Last week, it came to light that Sheffield Council had received a planning application to demolish a number of buildings at the top of Division Street. The buildings in question house numerous independent shops and cultural highlights, including Syd and Mallory (a locally sourced clothes shop) and Rare and Racy (a book and record store).
For the Record...
Rare and Racy in particular is a very special place in Sheffield. It is a business that has stood firm for over 40 years despite the decline of physical book and record sales, and has been a centre for local musicians and artists for decades. In place of these unique and individual businesses, developers plan to install “commercial space” with 10 studio apartments and 4 one-bedroom apartments. Quite baffling, as huge apartment buildings already surround the area (many with unoccupied apartments).
For those of you unfamiliar with this part of our glorious city, Division Street is a vibrant and distinctive part of Sheffield with lots of independent businesses choosing to set up shop here due to the location and connection to local social and artistic movements. Over the last few years, some of the big chains have managed to muscle their way onto Division Street (I’m looking at you Pizza Express, Sainsburys, Costa Coffee, Subway), however the spirit largely remains intact. Of course big businesses will flock to where the money is, but when the independent businesses that help build that community are being ousted to make room, there is a problem.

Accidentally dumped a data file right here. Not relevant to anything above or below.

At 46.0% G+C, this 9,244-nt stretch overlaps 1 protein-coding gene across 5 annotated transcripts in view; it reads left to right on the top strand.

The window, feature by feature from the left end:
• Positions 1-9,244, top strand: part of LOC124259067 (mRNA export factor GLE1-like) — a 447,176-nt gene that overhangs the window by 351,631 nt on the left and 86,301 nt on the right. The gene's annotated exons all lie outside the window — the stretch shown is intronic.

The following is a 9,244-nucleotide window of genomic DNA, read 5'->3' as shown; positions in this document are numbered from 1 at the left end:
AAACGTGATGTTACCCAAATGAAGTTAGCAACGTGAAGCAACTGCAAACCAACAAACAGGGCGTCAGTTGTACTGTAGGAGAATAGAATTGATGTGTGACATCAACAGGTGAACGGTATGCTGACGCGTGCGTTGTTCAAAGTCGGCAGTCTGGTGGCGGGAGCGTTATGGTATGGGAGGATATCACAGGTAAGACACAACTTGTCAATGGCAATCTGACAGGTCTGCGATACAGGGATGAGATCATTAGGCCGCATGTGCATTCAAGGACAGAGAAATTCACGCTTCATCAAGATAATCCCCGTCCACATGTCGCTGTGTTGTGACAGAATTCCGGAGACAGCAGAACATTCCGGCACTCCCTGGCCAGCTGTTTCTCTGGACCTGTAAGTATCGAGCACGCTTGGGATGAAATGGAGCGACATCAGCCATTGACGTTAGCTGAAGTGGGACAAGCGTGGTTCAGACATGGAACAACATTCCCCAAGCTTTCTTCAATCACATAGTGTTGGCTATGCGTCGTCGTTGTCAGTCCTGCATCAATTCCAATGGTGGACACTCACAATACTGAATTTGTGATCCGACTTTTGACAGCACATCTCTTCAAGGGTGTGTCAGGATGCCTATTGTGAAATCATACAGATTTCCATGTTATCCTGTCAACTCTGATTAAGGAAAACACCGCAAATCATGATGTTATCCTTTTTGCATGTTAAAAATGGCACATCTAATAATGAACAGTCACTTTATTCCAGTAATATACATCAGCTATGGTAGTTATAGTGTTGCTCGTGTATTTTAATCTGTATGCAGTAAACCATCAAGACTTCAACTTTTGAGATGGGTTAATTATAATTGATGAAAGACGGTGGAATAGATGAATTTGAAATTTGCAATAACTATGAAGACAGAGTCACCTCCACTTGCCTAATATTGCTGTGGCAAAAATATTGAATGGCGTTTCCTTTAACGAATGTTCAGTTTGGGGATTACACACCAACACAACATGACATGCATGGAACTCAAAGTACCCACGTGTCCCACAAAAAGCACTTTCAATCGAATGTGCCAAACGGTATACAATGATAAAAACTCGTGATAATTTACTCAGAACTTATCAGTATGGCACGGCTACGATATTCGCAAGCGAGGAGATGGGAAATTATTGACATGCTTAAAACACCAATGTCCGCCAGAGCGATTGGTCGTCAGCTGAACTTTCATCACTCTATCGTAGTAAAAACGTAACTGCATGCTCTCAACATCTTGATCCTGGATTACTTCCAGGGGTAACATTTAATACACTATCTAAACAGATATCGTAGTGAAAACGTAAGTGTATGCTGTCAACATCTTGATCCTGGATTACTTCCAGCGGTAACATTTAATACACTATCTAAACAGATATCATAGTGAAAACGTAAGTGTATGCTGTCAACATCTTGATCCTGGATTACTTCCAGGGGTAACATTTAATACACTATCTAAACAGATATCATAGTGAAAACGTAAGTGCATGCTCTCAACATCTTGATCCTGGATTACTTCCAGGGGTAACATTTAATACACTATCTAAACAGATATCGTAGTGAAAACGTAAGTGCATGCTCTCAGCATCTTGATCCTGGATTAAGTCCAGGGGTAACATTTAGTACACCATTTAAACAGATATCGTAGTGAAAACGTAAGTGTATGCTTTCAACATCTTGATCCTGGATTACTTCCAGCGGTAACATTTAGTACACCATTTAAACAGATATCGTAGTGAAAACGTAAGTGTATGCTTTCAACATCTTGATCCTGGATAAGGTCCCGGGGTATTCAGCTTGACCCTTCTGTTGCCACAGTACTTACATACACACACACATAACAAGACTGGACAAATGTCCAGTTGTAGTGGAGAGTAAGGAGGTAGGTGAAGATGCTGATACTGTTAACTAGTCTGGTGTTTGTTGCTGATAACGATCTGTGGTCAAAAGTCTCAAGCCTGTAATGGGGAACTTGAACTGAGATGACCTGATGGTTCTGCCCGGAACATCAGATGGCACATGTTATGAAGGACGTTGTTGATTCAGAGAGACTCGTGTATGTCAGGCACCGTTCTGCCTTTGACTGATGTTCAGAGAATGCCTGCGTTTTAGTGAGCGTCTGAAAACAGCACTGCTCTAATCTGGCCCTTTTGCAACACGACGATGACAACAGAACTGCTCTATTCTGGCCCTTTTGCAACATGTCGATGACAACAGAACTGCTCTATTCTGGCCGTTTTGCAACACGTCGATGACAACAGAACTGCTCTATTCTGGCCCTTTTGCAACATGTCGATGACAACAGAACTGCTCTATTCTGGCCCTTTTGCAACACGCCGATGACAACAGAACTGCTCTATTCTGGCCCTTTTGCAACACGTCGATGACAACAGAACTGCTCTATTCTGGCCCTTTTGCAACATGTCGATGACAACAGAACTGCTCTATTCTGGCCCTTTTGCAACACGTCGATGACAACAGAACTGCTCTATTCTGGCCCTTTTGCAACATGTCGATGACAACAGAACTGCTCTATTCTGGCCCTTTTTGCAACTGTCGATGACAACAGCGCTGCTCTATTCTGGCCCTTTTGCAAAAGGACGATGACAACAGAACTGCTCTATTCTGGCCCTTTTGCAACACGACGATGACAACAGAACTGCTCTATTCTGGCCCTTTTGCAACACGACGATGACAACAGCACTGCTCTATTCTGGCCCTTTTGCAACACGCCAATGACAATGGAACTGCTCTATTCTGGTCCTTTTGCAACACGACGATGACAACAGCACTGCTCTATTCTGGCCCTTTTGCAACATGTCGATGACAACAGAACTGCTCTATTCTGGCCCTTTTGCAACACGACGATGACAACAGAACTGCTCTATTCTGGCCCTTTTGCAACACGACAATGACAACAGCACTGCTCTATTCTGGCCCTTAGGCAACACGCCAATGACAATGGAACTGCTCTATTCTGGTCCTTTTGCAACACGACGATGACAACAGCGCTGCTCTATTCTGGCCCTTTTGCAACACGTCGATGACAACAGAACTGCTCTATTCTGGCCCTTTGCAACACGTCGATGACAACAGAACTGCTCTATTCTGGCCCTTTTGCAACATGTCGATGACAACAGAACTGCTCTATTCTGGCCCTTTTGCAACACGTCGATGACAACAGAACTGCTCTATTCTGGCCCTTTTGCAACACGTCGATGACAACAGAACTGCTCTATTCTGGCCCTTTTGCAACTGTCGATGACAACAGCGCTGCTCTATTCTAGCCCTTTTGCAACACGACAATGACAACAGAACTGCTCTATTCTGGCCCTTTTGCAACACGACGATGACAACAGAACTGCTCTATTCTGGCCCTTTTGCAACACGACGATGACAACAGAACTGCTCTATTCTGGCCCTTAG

Division Street is a vital hub for independent businesses in Sheffield, and if establishments like Rare and Racy are deemed disposable by the council then nothing is sacred. Sheffield council unforgivably agreed to the demolition of a large number of buildings in our so called “Cultural Industries Quarter” to make way for student accommodation. Independent music venues, practice rooms, art spaces among other offices will be wiped out to make room for flats for students. “Cultural” indeed.
Sheffield is a diverse, eclectic and special part of the country. It doesn't get the spotlight of its larger neighbours Leeds and Manchester, but there is no place quite like the Steel City. Independent businesses make Sheffield what it is, and if our council saw past the big bucks that identikit restaurants and coffee shops bring they would have the opportunity to nurture this individuality and build on this city’s burgeoning reputation.
Just Say No
So far, hundreds of people have objected to the application and urged others to do the same. If you care about preserving the character of Sheffield, celebrating uniqueness or just have a passion or preference for independent businesses please comment on the application and state your objection.